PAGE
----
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Medicinal Plants

Anise - Benefits and Methods of Use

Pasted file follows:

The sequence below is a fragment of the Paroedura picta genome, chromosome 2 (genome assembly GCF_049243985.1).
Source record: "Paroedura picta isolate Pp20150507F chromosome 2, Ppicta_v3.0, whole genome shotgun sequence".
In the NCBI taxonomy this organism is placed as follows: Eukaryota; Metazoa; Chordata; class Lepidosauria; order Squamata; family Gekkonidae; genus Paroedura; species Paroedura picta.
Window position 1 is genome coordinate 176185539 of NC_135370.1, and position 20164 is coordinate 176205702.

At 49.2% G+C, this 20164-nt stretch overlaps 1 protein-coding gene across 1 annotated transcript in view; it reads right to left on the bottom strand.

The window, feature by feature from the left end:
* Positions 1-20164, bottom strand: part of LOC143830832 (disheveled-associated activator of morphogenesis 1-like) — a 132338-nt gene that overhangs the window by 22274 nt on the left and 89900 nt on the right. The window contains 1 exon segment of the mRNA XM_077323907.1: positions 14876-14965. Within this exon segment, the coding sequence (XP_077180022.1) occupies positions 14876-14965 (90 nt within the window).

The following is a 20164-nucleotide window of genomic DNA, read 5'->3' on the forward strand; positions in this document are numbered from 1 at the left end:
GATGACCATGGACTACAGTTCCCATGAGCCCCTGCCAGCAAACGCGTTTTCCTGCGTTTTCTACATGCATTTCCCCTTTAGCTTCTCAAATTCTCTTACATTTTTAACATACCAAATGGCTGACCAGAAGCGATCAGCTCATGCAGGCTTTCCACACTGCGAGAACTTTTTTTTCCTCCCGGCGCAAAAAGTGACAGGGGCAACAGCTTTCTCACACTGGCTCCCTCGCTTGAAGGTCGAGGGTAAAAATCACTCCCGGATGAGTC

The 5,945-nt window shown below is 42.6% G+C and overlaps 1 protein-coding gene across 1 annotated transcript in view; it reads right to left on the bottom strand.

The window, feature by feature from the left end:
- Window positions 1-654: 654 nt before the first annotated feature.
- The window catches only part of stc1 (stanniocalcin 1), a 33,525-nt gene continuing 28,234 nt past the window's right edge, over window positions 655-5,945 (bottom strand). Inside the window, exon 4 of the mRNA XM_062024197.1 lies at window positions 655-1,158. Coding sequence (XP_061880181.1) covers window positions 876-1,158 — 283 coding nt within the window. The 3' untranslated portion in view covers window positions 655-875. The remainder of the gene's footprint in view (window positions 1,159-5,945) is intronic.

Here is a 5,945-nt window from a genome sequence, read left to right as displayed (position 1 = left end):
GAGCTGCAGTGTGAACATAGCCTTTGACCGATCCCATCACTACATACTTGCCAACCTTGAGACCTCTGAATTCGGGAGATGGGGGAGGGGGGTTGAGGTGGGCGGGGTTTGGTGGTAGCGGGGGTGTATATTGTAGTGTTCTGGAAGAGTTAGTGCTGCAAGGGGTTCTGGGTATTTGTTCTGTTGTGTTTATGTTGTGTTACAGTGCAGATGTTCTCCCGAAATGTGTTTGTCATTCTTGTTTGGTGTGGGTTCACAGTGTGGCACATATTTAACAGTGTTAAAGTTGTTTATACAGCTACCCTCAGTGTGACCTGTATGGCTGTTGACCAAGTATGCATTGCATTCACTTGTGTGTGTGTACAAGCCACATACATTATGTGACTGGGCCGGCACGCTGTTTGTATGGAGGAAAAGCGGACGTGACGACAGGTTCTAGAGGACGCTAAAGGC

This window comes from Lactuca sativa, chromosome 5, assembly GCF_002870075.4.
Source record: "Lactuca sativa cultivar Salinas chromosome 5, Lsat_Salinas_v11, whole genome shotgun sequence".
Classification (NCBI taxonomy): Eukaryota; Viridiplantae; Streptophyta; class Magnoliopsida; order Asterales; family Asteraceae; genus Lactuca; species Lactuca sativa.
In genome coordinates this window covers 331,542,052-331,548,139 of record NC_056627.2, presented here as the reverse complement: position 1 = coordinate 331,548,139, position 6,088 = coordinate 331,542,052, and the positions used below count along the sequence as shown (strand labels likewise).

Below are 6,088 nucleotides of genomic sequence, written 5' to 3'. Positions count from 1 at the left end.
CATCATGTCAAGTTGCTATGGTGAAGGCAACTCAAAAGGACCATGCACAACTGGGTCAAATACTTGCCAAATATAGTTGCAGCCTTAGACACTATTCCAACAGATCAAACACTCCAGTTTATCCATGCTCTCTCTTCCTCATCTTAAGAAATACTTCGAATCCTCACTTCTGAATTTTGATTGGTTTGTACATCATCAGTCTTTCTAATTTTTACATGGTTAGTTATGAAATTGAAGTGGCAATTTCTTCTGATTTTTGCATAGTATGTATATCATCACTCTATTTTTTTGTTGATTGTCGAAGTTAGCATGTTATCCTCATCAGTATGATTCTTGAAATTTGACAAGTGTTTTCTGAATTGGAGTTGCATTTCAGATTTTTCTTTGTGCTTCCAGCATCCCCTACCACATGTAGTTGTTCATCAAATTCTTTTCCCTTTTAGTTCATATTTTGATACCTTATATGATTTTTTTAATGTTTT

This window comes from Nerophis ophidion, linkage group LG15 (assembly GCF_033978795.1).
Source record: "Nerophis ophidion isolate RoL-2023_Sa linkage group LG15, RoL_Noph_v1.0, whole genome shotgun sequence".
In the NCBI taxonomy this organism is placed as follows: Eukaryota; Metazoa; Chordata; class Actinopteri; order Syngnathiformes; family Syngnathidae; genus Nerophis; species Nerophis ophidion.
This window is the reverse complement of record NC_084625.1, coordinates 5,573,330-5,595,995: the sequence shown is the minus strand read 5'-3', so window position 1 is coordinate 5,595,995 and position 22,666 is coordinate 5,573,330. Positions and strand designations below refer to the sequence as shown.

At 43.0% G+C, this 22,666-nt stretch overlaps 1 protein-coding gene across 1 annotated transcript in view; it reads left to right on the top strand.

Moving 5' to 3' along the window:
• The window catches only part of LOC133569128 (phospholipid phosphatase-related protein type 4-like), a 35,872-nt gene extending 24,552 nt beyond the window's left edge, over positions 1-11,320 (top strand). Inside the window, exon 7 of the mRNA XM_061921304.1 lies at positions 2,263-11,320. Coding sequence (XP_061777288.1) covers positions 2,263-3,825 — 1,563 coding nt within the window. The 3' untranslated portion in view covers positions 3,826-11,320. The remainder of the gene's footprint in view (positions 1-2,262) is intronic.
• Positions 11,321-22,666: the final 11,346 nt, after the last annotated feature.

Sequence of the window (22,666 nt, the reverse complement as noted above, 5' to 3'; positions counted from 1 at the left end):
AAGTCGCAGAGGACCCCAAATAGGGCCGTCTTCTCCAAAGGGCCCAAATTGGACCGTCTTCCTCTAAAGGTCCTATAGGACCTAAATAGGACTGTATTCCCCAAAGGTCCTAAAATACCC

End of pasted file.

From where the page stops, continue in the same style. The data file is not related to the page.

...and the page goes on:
News Anise is commonly known for its use in various foods and liquors across the world. With a flavor very similar to licorice, it's an easy ingredient to distinguish. Aside from its use in food and liquor, anise is a widely used medicinal supplement. Anise's scientific name is pimpinellaanisum or aniseed. It's a flowering plant (meaning it produces seeds) in the Apiaceae family. It was originally grown in Southwest Asia and the eastern Mediterranean region of the world. The anise plan grows annually and can reach three feet tall. The plant has leaves that are shallow and around half an inch to two inches in length, as well as white flowers that are around three millimeters in diameter. Anise plants produce "fruits" that are around three to five millimeters in length. These fruits contain seed pods where the anise component we use in medicinal supplements in found. Anise plants are grown in light, well drained, fertile soil, hence why they're native to the eastern Mediterranean region. The plants are not easily transported and usually suffer if they're uprooted and moved to a new location. The use of anise as a medicinal supplement has been practiced for decades. Its use is popular across the world, though it is especially popular in Middle Eastern countries. Currently, anise is a popular medicinal supplement in Mexico and the Southwestern region of the United States. Anise was also popular as a medicinal supplement during the 1860s, and was specifically high in use during the Civil War. Uses and Benefits As a medicinal supplement, anise comes in a variety of formats, from its usual seed format to powders and pills that can be combined with other supplements or mixed with food or liquids. Since it's a natural plant (compared to a synthetic plant), anise is also considered very healthy and the list of benefits is extensive. Anise is a herb and as previously explained, this means that the plant is composed of seeds, fruits, and oil. All of these components are used in the medicinal supplement, and occasionally (though not as frequently), the root and leaves of the plant are also used. Anise seeds have been used as medicinal supplements since ancient civilizations. Ancient Mediterranean and ancient Middle Eastern civilizations originally used anise as a spice or oil in cooking. They claimed that the seeds and oil had restorative properties. Anise is incredibly aromatic and has a very distinct flavor and smell, making it a wonderful complement to most dishes. Anise was also popularly used in liquors that are frequently found in the Mediterranean region. While ancient civilizations often used anise as an ingredient in food or liquor, they eventually adapted to using it as a medicinal or cosmetic supplement. Anise seeds contain 2.5% of oil that, when consumed, is very beneficial to a person's health. Anise oil is produced by crushing the anise seeds through the use of steam distillation, which allows the seeds to become liquids. The liquids are then combined into medicinal powders, oils, or pills. Anise seed oil is comprised of antheole as well as antheole's derivative components: diantheole and photoantheole. Other components present in the anise liquid are: flavonoids such as quercetin, methylchavicol, cumarins, and para-methoxyphenylacetone. Expectorant Anise oil is an excellent expectorant. An expectorant helps to soothe problems related to the throat and clear mucous from the lungs, trachea, and bronchi. Expectorants work to drain mucus from the lungs by increasing the hydration and lubricating the relevant tract that is suffering from irritation or congestion. Expectorants have properties that dissolves the agents that form mucus. Anise is one of the expectorants that works to relieve throat irritation that includes the common cold, the whooping cough, bronchitis, and asthma. Since the oil is so easy to mix into liquids, it's an easy medicinal supplement to take if you're looking to soothe a sore throat caused by a cold. Its ability to soothe coughing and symptoms of bronchitis or a cold is one of the most beneficial properties of anise. For that matter, it shouldn't be surprising to learn that anise is a common ingredient used in cough drops and cough syrups. Additional, the seeds have carminative properties (meaning that they have the tendency to move gas away from the intestinal tract). As such, the seeds are also used in cough drops, medicinal teas, or cough syrups. Reduction in Swelling Similar to its physical benefits related to bronchial issues and throat irritation, anise is also used to help soothe upset stomachs and intestinal gas. Anise has naturally soothing properties and because it's an expectorant. While anise works to clear the respiratory tracts of mucus and viruses when used for throat irritation, it clears the intestinal passages when used for stomach issues. During a stomachache, negative chemical compounds clash, forcing irritation and occasional swelling or bloating. Anise seeds are commonly used because of their ability to reduce or prevent bloating and irritation in the stomach or intestinal tract. Because of this property, anise is often given to infants and children who suffer from colic, especially colic caused by frequent intestinal inflammation and intestinal bacteria. Anise has also been considered as having soothing qualities for women who suffer from menstrual pain or menstrual cramps. Again, anise's naturally soothing components and its properties of an expectorant work to relieve the bloating and irritation of the muscles, joints, and organs that cause menstrual cramping. Many women consider the relief from menstrual cramps to be one of the supplement's most prominent physical and psychological benefits. Similar to relief from intestinal and muscle swelling, a compound found within anise seeds is said to cause a vast reduction in the swelling of the brain. This is especially important for people who suffer from cognitive and brain disorders, such as blocked cerebral arteries, lack of oxygen in the brain, and brain swelling. The components found in the anise seed and oil tends to improve energy metabolism in the brain, which means that someone who is frequently taking dosages of this medicinal supplement is preventing brain swelling. Cosmetic Benefits This is also a medical supplement that has various physical cosmetic benefits. The seeds and oil produced from the plant have a very specific composition. The oil's composition is especially useful and marketable in lotions, creams, and moisturizers. The oil's original cosmetic use can be traced back to ancient civilizations, who used this "restorative property" to remove or diminish the physical impurities from their skin. The proteins, sterols, oils, and phelypropanoids found in the herb's oil is what makes it so beneficial to the skin. This means that the composition creates a product that is used topically to prevent and decrease impurities. By using anise oil supplements to condition, smooth, and moisturize the skin, you can dramatically reduce the wrinkles, dark spots, lines, and age marks from your skin. Skin Enhancement Additionally, some people cite this medicinal herb supplement as a great solution to skin diseases such as lice, scabies, and psoriasis. The combination of the herb's oils and the skin's natural oils work together to kill the negative virus cells of these diseases. The viruses that form skin diseases like lice and scabies can't survive the volatile properties found within the herb's oil. Thus, anise is commonly used as a medicinal supplement to treat common skin diseases. This is used for a range of people, from children to adults and is especially beneficial since the supplement is so easy to ingest. The oils found within the herb also work as an antioxidant. Antioxidants are an important part of the body as they work to detoxify bad cells, viruses, and germs from the oxygen in the body's blood stream. Anise has a large amount of antioxidants and ingesting a significant quantity creates a healthier blood stream which, in turn, creates more energy and a better, healthier lifestyle. The physical qualities of this medicinal supplement are numerous and it is considered one of the best supplements to use to improve digestion, bloating, and irritation, as well as a host of other disorders. However, this supplemental herb also has numerous psychological benefits. Psychological Benefits Relaxant The supplement component of the herb is incredibly relaxing when dissolved into tea. While the use of the herb in medicinal teas is important in working toward the clearing of a blocked nasal or throat cavity, the use of the herb in normal teas allows for a sense of relaxation. Anise has qualities and compounds that, when ingested, soothe the muscles, joins, and cells within your body, allowing you to relax. This is also why the herb is commonly called a great bath product. A lot of the psychological qualities of this medicinal supplement also coincide with the physical benefits. The overall decision regarding this supplement is that is definitely soothes the body. The herb can also be used to cure insomnia, which is another benefit of its soothing, restorative properties. Regardless of whether it's due to the onset of a cold, throat irritation, or skin irritation, the herb's components are incredibly comforting. Other benefits of anise intake is its use in increasing sexual impotence. While anise does not cure problems of sexual impotence, frequent use does prevent impotence and make its occurrence less likely. The stimulation of the sex drive is because of the oestrogenic effect of the antheole found in the herb's seeds. The antheole causes the seeds to be oestrongenic, which is what causes an increased interest in sex and the prevention of impotence. People who suffer from these issues and who commonly use anise claim that this is definitely a benefit they appreciate and enjoy! There are many uses for this medicinal supplement and some of the physical benefits associated with it are incredibly useful. From stimulating the libido to soothing medical irritations and disorders, this medicinal herb will work wonders. Methods of Use Anise is a medicinal supplement that can be used in either an oil or seed format. Anise is harvested as a seed and for those taking supplements of the seed, they should ingest between half a gram to three grams of the seeds per day. This is the usual dosage for fully grown and developed adults. People who are allergic to pollen or other seeds should not take this supplement. Anise supplements also come in pill format, which is the powdered form of the seed. The recommended dosage for an adult is one to two capsules three times a day. It is also recommended that you take these supplemental capsules with food or liquid and never on an empty stomach. If the supplement is going to be used for digestive issues, you definitely need to take them during each meal. In its oil form, anise can be applied topically to the skin. If you are working with the seeds, you can crush them to release the oils and them seep them for five to ten minutes in a single cup of boiling water. You can also include one to two drops of anise oil into a cup a tea. Another popular mixture is combining it with a teaspoon of honey. If drinking anise oil in tea, it is recommended that you drink one to three cups of tea daily. Benefits of Anise - A Natural Fat Burning Food By Steve O'Connor Discover the incredible weight loss benefits of anise, how to best prepare it and how much you should use to get maximum benefit from anise - one of nature's amazing fat burning foods. Anise, alternately referred to as aniseed and sweet cumin, is categorized as both a vegetable and an herb; it is part of the same family where you would find fennel, dill, caraway, and cumin. The leaves, seeds, and flowers of anise can be put into foods as well as different medications. The anise plant is tall and has small, feathery green leaves. The plant has white flowers and its fruit, which is frequently referred to as a seed, has the appearance of a ribbed seed. Ripened anise seeds are greenish brown or gray-green in color. Anise tastes somewhat like fennel with a hint of licorice flavor. Fat Fighting Benefits of Anise The medicinal qualities of anise have been known to man as far back as the ancient Egyptians and Romans. Anise aids in the body's digestion and fat metabolism. In the Middle East, India, and in parts of Europe, anise is used as a breath freshener. Acting as a mild expectorant, you will often find anise in cough drops and cough medicine. It also has a diuretic effect, allowing the body to eliminate toxins. Anise also acts as an antiseptic or an antispasmodic. The anise plant is home to some volatile oils, like: anethole, methylchavicol and terpenes, furanocumarins, flavonoids, phenylpropanoids, rutin, and sterols. Anise is also known to help a person regain equilibrium and reduce stress and tension. Preparing Foods With Anise Bakers make very good use of anise seeds, which are used to bake different types of cookies, including biscotti or springerle. You can also use them to bake breads or make sausages. Anise seeds are used to season curry and hoisin, and can also be the foundation for herbal tea. Just as in making any other infusion, to create an herbal tea using anise, pour a cup boiling water over the anise and allow it to sit for 5 minutes. Then strain the liquid and drink it. Once the plant is harvested, the anise seeds should be dried and then kept in a cool, dark location. Anise seed in usually available in Indian spice stores and in the spice section of many grocery stores. Anise seeds are frequently used in Chinese cooking, where they are used to flavor poultry and to prepare foods that are supposed to simmer for a long time. You will also find anise seed in Chinese soups and bases. Star anise, a spice from China, is frequently used in place of anise. More powerful than regular anise, you only use about 1/3 as much of this spice. Distilled anise oils are used to flavor licorice. How Much To Use How much anise seed you require depends on what you are trying to cook. Keep in mind, you really only need a little bit to get the job done. How much you require to make herbal teas depends on which form of anise you use. The following serves as a rule of thumb: When using parts of a fresh plant, you will need ΒΌ cup. When using dried anise, you need 2 tablespoons. When using bark or seeds, use a tablespoon of bark, and twice as much seed. http://ezinearticles.com/?Anise---Benefits-and-Methods-of-Use&id=6665727 http://ezinearticles.com/?Benefits-of-Anise---A-Natural-Fat-Burning-Food&id=5604378